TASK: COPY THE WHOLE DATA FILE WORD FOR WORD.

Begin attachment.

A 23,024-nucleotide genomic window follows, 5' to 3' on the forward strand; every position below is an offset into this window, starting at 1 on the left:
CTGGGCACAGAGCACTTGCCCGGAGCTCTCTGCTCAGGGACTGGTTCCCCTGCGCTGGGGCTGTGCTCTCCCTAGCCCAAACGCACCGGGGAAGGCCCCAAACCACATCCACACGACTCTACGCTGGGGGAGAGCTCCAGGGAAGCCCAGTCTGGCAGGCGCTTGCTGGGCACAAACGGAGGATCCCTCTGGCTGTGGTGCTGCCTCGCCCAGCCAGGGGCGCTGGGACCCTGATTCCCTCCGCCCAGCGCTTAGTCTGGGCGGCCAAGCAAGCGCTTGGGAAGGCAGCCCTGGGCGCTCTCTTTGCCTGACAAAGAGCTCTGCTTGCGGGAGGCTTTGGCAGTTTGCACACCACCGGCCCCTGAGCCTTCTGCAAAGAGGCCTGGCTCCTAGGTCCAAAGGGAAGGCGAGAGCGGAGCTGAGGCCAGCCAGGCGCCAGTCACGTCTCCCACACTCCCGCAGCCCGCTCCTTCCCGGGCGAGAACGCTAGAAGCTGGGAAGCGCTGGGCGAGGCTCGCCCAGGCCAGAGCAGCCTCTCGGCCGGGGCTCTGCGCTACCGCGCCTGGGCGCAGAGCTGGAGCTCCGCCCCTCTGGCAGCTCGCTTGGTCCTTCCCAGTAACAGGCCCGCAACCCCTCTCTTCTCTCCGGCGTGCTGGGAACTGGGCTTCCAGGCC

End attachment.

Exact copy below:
A 23,024-nucleotide genomic window follows, 5' to 3' on the forward strand; every position below is an offset into this window, starting at 1 on the left:
CTGGGCACAGAGCACTTGCCCGGAGCTCTCTGCTCAGGGACTGGTTCCCCTGCGCTGGGGCTGTGCTCTCCCTAGCCCAAACGCACCGGGGAAGGCCCCAAACCACATCCACACGACTCTACGCTGGGGGAGAGCTCCAGGGAAGCCCAGTCTGGCAGGCGCTTGCTGGGCACAAACGGAGGATCCCTCTGGCTGTGGTGCTGCCTCGCCCAGCCAGGGGCGCTGGGACCCTGATTCCCTCCGCCCAGCGCTTAGTCTGGGCGGCCAAGCAAGCGCTTGGGAAGGCAGCCCTGGGCGCTCTCTTTGCCTGACAAAGAGCTCTGCTTGCGGGAGGCTTTGGCAGTTTGCACACCACCGGCCCCTGAGCCTTCTGCAAAGAGGCCTGGCTCCTAGGTCCAAAGGGAAGGCGAGAGCGGAGCTGAGGCCAGCCAGGCGCCAGTCACGTCTCCCACACTCCCGCAGCCCGCTCCTTCCCGGGCGAGAACGCTAGAAGCTGGGAAGCGCTGGGCGAGGCTCGCCCAGGCCAGAGCAGCCTCTCGGCCGGGGCTCTGCGCTACCGCGCCTGGGCGCAGAGCTGGAGCTCCGCCCCTCTGGCAGCTCGCTTGGTCCTTCCCAGTAACAGGCCCGCAACCCCTCTCTTCTCTCCGGCGTGCTGGGAACTGGGCTTCCAGGCC